Further, in the present invention, the asymmetricity is gradually reduced as a tone is changed from the tone for the lowest effective voltage to the tone corresponding to an effective voltage which is higher than the lowest effective voltage. Therefore, it is possible that the relation between the tones and the effective voltages gets close to a conventional relation by reducing the asymmetricity when the effective voltages are higher than the lowest voltages.

Additional objectives, features, and strengths of the present invention will be made clear by the description below. Further, the advantages of the present invention will be evident from the following explanation in reference to the drawings.

BRIEF DESCRIPTION OF DRAWINGS

FIG. 1 (a) is a waveform chart of effective voltages for an identical tone are controlled so that the effective voltage having the positive polarity and the effective voltage having the negative polarity are asymmetrically applied to a pixel between a counter electrode and a pixel electrode in an embodiment of the liquid crystal display apparatus in accordance with the present invention.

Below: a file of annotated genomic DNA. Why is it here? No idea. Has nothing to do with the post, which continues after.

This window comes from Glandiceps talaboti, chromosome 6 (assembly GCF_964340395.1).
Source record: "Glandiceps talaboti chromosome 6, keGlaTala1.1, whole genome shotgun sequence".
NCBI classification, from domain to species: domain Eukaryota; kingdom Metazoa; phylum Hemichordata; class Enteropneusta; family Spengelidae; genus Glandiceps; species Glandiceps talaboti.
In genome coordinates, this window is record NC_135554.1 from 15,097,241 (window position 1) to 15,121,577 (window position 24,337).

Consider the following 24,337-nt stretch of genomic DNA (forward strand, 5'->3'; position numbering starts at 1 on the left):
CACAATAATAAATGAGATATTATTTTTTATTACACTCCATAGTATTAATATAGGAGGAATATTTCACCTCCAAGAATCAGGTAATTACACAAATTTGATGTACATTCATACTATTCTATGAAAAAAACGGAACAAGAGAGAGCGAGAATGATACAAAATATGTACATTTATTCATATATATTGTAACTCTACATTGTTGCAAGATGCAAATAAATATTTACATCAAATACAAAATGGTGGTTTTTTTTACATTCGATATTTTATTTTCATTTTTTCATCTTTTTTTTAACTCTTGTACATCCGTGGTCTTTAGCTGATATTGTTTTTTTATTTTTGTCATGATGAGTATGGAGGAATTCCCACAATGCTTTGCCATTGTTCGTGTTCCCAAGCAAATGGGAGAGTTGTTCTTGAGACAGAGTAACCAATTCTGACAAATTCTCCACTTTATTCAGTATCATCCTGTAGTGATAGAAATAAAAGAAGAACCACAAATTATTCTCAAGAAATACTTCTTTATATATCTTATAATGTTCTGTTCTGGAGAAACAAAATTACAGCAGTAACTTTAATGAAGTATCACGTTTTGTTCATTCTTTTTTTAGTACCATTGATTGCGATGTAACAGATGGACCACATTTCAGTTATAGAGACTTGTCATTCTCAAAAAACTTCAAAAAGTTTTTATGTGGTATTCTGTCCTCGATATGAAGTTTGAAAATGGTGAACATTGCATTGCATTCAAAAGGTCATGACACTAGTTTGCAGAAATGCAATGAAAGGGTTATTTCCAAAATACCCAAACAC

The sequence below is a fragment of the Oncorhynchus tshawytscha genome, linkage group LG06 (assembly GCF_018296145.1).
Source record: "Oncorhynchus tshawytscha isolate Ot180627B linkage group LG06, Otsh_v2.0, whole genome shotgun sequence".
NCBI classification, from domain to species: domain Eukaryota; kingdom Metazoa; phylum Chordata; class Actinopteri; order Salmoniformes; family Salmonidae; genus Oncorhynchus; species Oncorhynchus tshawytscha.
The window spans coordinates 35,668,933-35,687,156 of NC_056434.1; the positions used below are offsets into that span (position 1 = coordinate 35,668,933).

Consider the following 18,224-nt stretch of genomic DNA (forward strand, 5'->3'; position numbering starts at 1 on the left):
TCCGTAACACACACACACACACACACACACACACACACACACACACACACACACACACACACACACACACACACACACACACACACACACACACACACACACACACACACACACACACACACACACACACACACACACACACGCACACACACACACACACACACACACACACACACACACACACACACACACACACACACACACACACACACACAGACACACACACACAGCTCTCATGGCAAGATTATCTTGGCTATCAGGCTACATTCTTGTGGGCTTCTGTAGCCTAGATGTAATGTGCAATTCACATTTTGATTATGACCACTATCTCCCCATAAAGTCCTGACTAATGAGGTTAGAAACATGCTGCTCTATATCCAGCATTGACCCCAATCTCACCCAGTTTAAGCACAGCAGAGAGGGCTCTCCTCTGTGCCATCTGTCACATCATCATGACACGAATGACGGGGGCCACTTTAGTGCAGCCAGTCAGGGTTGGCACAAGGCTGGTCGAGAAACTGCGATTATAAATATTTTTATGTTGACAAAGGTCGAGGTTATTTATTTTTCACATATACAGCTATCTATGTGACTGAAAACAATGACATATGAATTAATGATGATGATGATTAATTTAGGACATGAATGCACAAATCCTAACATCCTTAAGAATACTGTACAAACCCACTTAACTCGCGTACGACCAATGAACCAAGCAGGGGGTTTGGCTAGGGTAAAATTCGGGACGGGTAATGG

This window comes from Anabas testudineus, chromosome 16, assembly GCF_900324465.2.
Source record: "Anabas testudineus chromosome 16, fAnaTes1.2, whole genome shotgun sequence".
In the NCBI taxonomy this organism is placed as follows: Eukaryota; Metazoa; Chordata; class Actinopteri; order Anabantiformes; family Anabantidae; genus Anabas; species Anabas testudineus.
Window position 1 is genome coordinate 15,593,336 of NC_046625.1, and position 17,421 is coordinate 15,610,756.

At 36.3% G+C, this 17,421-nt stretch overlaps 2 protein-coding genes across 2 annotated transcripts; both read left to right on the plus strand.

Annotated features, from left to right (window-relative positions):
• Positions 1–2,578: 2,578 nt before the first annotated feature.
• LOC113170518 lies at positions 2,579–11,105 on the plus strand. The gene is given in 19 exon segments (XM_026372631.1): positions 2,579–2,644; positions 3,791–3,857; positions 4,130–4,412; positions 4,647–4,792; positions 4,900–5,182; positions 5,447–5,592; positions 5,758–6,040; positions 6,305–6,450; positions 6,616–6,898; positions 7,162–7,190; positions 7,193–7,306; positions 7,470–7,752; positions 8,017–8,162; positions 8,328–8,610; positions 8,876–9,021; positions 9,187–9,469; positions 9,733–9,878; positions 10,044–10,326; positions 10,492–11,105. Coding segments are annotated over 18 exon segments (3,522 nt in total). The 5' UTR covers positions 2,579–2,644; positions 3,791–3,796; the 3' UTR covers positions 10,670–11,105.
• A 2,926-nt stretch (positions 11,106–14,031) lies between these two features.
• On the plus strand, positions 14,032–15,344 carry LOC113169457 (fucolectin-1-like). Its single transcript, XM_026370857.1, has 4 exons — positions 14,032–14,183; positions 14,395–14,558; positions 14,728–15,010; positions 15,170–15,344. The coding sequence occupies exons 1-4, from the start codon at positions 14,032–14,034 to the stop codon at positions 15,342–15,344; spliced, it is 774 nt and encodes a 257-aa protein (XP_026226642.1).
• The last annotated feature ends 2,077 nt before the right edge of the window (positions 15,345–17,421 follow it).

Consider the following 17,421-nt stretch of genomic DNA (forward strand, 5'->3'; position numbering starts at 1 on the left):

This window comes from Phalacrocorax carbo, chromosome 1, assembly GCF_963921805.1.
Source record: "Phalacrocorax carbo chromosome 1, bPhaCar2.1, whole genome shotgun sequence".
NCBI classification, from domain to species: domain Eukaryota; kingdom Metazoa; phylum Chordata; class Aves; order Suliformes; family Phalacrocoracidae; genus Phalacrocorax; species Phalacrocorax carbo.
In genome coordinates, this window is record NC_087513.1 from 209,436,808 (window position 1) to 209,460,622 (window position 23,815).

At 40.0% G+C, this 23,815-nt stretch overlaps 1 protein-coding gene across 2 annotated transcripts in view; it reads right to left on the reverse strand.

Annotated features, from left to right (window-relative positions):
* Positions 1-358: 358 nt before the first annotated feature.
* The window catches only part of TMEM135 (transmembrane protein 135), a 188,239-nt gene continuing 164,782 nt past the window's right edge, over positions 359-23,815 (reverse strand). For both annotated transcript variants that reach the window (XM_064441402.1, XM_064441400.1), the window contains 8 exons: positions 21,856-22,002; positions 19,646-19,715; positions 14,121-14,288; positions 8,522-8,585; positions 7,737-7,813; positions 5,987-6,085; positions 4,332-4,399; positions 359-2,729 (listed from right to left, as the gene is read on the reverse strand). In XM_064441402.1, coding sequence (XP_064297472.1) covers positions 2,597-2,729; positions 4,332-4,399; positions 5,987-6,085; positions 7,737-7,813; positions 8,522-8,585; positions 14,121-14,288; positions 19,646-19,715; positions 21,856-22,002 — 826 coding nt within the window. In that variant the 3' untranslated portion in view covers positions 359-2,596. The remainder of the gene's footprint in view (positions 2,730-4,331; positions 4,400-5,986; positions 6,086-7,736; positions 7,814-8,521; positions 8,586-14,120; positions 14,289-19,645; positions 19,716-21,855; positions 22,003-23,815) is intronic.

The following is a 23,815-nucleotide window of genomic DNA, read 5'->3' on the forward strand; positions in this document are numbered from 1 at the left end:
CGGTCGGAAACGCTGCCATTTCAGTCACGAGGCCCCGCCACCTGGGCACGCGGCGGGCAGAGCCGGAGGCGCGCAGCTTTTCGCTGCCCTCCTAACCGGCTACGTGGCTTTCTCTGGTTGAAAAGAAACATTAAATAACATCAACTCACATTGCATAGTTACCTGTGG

FIG. 1 (b) is a graph showing that asymmetricity of the effective voltages are within a range of all the tones which can be displayed.

FIG. 2 is a block diagram illustrating an overall structure of the liquid crystal display apparatus.

FIG. 3 is an equivalent circuit diagram illustrating a structure of a pixel of the liquid crystal display apparatus (omitting an auxiliary capacitor).

FIG. 4 is a graph showing a relation between an onset time of an edge burning and a shift amount from an optimum counter electrode voltage.